Our study had several strengths including the availability of detailed and time-updated information on HIV-specific factors. We also had access to detailed information on the cause of hospitalization with ability to verify the diagnoses, a unique characteristic in comparison to several prior studies. Our population consisted of HIV patients who had equal access to care, stable socioeconomic status, little illicit drug use, and universal health care coverage-characteristics which are known to affect hospitalizations6,9,36,37 but were uniform in our population allowing for us to focus on the effect of HIV-specific factors on hospitalization rates. Our study cohort also was not affected by changing insurance policies, which can impact hospitalizations over time; to our knowledge, there were consistent decisions and policies regarding hospitalizations at our medical facilities during the study period.
In summary, HIV-infected persons continue to experience high rates of hospitalizations in the late HAART era. Non-AIDS-related comorbidities are currently the most common cause of hospitalizations, with increasing rates of hospitalizations due to skin and soft infections, MRSA, and liver disease. Maintaining CD4 counts >350 cells per cubic millimeter and the use HAART among persons with a CD4 count <350 cells per cubic millimeter are associated with reduced hospitalization rates. These data emphasize the importance of early diagnosis and entry into care in further reducing hospitalizations among HIV-infected persons.
We express our gratitude to Ken Svendsen, MS, for his assistance with the statistical analyses in this article. The Infectious Disease Clinical Research Program Working Group is comprised of Naomi Aronson, MD, Susan Banks, Mary Bavaro, MD, Helen Chun, MD, Cathy Decker, MD, Conner Eggleston, Heather Hairston, Cliff Hawkes, MD, Arthur Johnson, MD, Alan Lifson, MD, Grace Macalino, PhD, Jason Maguire, MD, Scott Merritt, Robert O'Connell, MD, Jason Okulicz, MD, Sheila Peel, PhD, Michael Polis, MD, John Powers, MD, Sybil Tasker, MD, Edmund Tramont, MD, Timothy Whitman, MD, Mark Wallace, MD, Glenn Wortmann, MD, and Michael Zapor, MD.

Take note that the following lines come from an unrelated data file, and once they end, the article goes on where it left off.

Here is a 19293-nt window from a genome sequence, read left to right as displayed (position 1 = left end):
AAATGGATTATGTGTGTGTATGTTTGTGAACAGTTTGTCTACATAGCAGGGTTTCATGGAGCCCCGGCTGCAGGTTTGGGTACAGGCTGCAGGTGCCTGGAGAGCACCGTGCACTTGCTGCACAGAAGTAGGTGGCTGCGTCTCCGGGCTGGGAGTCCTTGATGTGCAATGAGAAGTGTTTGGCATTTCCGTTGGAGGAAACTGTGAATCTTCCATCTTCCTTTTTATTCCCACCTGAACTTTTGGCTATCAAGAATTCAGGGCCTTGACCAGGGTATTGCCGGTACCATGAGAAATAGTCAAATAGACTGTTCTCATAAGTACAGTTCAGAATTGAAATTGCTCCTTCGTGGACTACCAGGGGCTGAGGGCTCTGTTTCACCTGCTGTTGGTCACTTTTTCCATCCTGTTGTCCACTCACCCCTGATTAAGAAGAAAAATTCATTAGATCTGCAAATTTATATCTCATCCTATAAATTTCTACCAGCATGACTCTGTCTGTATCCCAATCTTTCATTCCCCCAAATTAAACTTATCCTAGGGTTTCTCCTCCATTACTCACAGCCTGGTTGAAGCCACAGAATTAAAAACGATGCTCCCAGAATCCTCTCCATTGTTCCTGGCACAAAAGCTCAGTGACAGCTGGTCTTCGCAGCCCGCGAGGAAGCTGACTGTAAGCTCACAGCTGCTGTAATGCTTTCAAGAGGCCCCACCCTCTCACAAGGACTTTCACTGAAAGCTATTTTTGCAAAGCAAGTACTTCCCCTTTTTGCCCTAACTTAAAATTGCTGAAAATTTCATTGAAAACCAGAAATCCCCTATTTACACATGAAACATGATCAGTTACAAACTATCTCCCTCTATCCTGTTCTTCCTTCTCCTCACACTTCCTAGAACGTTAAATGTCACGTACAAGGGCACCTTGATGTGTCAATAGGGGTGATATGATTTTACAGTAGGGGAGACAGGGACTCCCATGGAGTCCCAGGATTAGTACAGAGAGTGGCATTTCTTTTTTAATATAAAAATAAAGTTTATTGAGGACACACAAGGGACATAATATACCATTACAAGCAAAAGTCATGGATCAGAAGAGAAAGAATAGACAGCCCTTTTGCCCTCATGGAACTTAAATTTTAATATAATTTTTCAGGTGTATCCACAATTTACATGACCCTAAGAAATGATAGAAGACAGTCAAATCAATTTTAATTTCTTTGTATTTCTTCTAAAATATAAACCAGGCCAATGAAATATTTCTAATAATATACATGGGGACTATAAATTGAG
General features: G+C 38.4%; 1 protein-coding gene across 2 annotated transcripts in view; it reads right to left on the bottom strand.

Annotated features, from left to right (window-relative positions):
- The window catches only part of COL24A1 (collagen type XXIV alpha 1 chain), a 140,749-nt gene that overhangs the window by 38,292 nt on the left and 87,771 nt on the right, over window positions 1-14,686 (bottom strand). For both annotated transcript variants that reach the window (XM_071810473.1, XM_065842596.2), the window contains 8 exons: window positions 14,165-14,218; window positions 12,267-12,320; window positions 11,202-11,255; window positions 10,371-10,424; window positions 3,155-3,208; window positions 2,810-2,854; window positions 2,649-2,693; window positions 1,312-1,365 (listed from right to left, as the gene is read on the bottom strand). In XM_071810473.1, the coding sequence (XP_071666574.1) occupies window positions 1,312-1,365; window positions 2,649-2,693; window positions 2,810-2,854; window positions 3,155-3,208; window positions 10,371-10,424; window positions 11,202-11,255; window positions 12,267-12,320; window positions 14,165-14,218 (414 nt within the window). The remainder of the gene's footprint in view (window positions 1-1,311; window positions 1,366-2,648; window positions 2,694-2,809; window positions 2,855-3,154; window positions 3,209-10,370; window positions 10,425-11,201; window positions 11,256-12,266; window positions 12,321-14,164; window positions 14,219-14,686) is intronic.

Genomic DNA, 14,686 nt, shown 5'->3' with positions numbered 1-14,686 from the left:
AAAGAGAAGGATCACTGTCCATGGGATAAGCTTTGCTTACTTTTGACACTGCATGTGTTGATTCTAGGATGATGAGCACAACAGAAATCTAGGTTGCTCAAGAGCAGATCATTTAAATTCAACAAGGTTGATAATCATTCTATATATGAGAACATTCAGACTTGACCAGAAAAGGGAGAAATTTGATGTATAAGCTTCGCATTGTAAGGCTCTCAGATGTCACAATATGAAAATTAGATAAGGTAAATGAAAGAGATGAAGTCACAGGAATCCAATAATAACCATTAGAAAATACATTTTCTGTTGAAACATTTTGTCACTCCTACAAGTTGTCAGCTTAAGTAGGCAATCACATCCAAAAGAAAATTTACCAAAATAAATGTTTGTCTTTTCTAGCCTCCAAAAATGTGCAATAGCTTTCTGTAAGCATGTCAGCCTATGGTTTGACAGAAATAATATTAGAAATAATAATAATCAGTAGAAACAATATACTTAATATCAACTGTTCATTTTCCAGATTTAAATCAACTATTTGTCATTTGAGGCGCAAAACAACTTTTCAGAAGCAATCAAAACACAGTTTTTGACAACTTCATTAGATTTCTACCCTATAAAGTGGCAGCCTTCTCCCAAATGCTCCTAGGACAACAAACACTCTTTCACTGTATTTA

1. Mocroft A, Barry S, Sabin CA, et al. The changing pattern of admissions to a London hospital of patients with HIV: 1988-1997. Royal Free Centre for HIV Medicine. AIDS
2. Mocroft A, Monforte A, Kirk O, et al, and EuroSIDA study group. Changes in hospital admissions across Europe: 1995-2003. Results from the EuroSIDA study. HIV Med
3. Altés J, Guadarrama M, Force L, et al. The impact of highly active antiretroviral therapy on HIV-related hospitalizations in 17 county hospitals in Catalonia, Spain. Catalonian County Hospitals HIV Infection Study Group. AIDS
4. Paul S, Gilbert HM, Ziecheck W, et al. The impact of potent antiretroviral therapy on the characteristics of hospitalized patients with HIV infection. AIDS
5. Paul S, Gilbert HM, Lande L, et al. Impact of antiretroviral therapy on decreasing hospitalization rates of HIV-infected patients in 2001. AIDS Res Hum Retroviruses
6. Buchacz K, Baker RK, Moorman AC, et al, and HIV Outpatient Study (HOPS) Investigators. Rates of hospitalizations and associated diagnoses in a large multisite cohort of HIV patients in the United States, 1994-2005. AIDS
7. Baum SE, Morris JT, Gibbons RV, et al. Reduction in human immunodeficiency virus patient hospitalizations and nontraumatic mortality after adoption of highly active antiretroviral therapy. Mil Med
8. Beck EJ, Mandalia S, Williams I, et al. Decreased morbidity and use of hospital services in English HIV-infected individuals with increased uptake of anti-retroviral therapy 1996-1997. National Prospective Monitoring System Steering Group. AIDS